Well, now it turns out you're wrong, aren't you? Just as I didn't like the decision in Bush v Gore, you don't like this one. The rule of law is kind of like sports. Sometimes you don't get the ref's call.

"So, based on that alone, the rights reserved to both individuals and groups in the Constitution don't necessarily apply to those residents of DC. Which means Scalia's well reasoned (though in my view seriously flawed) decision applies to the states, but not actually DC."

Well, actually, D.C. is subject to federal law, which means a Supreme Court decision is pretty much a slam dunk in the district. D.C. officials will gnash their teeth, whine, snivel and moan, while meanwhile trying to somehow circumvent this decision. But there is nothing they can do about it. Defiance of the Supreme Court is not in their toolkit. But they'll try, while wasting taxpayer money all the while. Yeah, Andy, the D.C. government has always been daft. It's what they do.

Thanks to JustAGuy for reminding us about the Declaration. IMO, all of you splitting hairs about each and every word in the Constitution and original intent are kind of missing something important if you don't know your Declaration, the place where you will find some serious "original intent." IMO, discussing the Founders' intentions without considering the Declaration is roughly akin to discussing English common law without considering what a bunch of English guys did in AD 1215.

Posted by: Anonymous | June 26, 2008 10:07 PM

DC's Ban was not reasonable. No one had a problem with Reasonable rules. If you push too hard then people push back. DC pushed too hard.

Posted by: Mike Van Austin | June 26, 2008 10:12 PM

This decision sure helps if you live in DC!

Posted by: Mast Herb Ator | June 26, 2008 11:23 PM

DC pushed hard on gun control back in the 1970s, when the laws struck down in Heller were passed.

The District government thought, then and later, that its ban on possession of the type of weapon most commonly used in crimes was a reasonable restriction in a high crime area, which the District was then and is now. It is true that the law was honored in the breach; people committing other crimes ignored it all the time, and so did otherwise law-abiding citizens. That proves it was a foolish law; no more than in Lawrence did it make it unconstitutional.

The Court majority in Heller did two things that a different majority also did several years ago in Lawrence, and has in fact done repeatedly in recent years. First, it chose deliberately to act as a national super-legislature. The Court decided the law before it was one it didn't like, so it changed the law, and made up an after-the-fact Constitutional rationale to support its decision. The fact that the law had been around for decades after having been passed didn't matter; the fact that the District has a legislative process fully capable of changing the law on its own didn't matter.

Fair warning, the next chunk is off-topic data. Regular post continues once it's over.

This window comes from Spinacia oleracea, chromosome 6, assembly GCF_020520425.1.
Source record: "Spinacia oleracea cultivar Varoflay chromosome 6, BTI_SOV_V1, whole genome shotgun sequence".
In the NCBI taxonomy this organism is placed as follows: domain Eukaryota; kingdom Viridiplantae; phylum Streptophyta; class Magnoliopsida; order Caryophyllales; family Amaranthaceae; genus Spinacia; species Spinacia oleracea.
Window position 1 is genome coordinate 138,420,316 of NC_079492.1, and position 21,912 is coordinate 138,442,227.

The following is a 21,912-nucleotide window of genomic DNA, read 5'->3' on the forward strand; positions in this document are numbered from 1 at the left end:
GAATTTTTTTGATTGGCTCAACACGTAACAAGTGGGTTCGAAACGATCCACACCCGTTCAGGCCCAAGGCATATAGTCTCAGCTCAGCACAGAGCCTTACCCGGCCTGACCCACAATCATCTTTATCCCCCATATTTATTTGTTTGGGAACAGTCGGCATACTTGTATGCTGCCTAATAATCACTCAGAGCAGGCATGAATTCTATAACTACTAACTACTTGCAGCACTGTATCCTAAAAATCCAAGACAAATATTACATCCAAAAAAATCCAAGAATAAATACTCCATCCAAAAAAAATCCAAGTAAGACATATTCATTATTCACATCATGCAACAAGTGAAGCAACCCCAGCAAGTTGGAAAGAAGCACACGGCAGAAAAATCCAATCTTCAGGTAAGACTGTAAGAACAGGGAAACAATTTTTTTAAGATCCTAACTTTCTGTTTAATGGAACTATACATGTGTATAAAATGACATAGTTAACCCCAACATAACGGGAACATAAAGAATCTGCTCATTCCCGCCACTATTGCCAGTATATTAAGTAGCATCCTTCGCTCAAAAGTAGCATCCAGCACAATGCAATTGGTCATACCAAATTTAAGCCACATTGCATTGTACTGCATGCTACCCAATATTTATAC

The Court also left Constitutional questions related to Heller open, ensuring that they will be litigated, which ensures in turn that the Court protects its modern role as a national super-legislature for the future. Maybe other duly enacted legislation regulating firearms will be upheld, maybe not. The Court will decide, depending on whether or not its majority likes the law in question, and it will decide narrowly enough to preserve its ability to strike down other laws in the same subject area that it happens to dislike.

The Court acted in Heller, as it has so often in recent years, first of all in the interest of the Court. Phil Carter may be right as to the likely fate of other gun-related legislation when it comes in its turn before the Court, and I suppose it's sweet of him to think so about a subject concerning which he has no say whatsoever. Just so long as he knows his place, and the rest of us know ours.

Posted by: Zathras | June 26, 2008 11:55 PM

Woot! I'm buying an Uzi!

Steve

Posted by: steve | June 27, 2008 9:31 AM

Well, I'm just a simple-minded guy. The simple statement that makes up Article II seems pretty straightforward to me. Still, the various court decisions infringing the right of the people to keep and bear arms over the years are consistent with Jefferson's stated belief that the Constitution was a framework upon which each generation would hang laws fitted to their unique and unforeseeable circumstances. Of course, I don't see how this squares with Justice Scalia's "strict originalist" approach, but then as far as I can see, he's always been more of a strict Procrustean - deciding in advance what the desirable outcome should be and then finding some way to adjust his interpretation to make that outcome inevitable. But of course, isn't that what lawyers do?

Posted by: JohnR | June 27, 2008 11:02 AM